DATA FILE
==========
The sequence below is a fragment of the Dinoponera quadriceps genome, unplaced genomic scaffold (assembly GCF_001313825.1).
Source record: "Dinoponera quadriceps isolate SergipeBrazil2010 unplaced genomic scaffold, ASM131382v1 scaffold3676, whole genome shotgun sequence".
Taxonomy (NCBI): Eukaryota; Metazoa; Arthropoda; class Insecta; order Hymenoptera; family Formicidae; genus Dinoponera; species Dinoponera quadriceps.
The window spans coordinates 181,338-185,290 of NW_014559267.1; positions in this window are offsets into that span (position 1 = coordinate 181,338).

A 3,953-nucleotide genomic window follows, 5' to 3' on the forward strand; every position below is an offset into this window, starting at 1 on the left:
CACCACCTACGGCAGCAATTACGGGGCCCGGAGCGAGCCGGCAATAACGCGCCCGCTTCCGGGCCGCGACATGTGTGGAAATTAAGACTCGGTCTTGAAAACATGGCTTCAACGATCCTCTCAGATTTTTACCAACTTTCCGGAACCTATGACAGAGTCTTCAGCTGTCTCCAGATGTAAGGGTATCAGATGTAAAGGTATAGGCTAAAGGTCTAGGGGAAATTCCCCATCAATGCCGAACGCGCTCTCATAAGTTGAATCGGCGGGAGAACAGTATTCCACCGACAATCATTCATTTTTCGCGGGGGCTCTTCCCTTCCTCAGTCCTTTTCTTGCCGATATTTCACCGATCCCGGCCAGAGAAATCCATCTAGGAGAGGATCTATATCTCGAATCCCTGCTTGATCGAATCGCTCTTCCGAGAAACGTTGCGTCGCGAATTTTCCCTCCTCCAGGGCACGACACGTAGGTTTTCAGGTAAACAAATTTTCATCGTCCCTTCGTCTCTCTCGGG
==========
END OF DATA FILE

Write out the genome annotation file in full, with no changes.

The sequence below is a fragment of the Dinoponera quadriceps genome, unplaced genomic scaffold (assembly GCF_001313825.1).
Source record: "Dinoponera quadriceps isolate SergipeBrazil2010 unplaced genomic scaffold, ASM131382v1 scaffold3676, whole genome shotgun sequence".
Taxonomy (NCBI): Eukaryota; Metazoa; Arthropoda; class Insecta; order Hymenoptera; family Formicidae; genus Dinoponera; species Dinoponera quadriceps.
The window spans coordinates 181,338-185,290 of NW_014559267.1; positions in this window are offsets into that span (position 1 = coordinate 181,338).

A 3,953-nucleotide genomic window follows, 5' to 3' on the forward strand; every position below is an offset into this window, starting at 1 on the left:
CACCACCTACGGCAGCAATTACGGGGCCCGGAGCGAGCCGGCAATAACGCGCCCGCTTCCGGGCCGCGACATGTGTGGAAATTAAGACTCGGTCTTGAAAACATGGCTTCAACGATCCTCTCAGATTTTTACCAACTTTCCGGAACCTATGACAGAGTCTTCAGCTGTCTCCAGATGTAAGGGTATCAGATGTAAAGGTATAGGCTAAAGGTCTAGGGGAAATTCCCCATCAATGCCGAACGCGCTCTCATAAGTTGAATCGGCGGGAGAACAGTATTCCACCGACAATCATTCATTTTTCGCGGGGGCTCTTCCCTTCCTCAGTCCTTTTCTTGCCGATATTTCACCGATCCCGGCCAGAGAAATCCATCTAGGAGAGGATCTATATCTCGAATCCCTGCTTGATCGAATCGCTCTTCCGAGAAACGTTGCGTCGCGAATTTTCCCTCCTCCAGGGCACGACACGTAGGTTTTCAGGTAAACAAATTTTCATCGTCCCTTCGTCTCTCTCGGG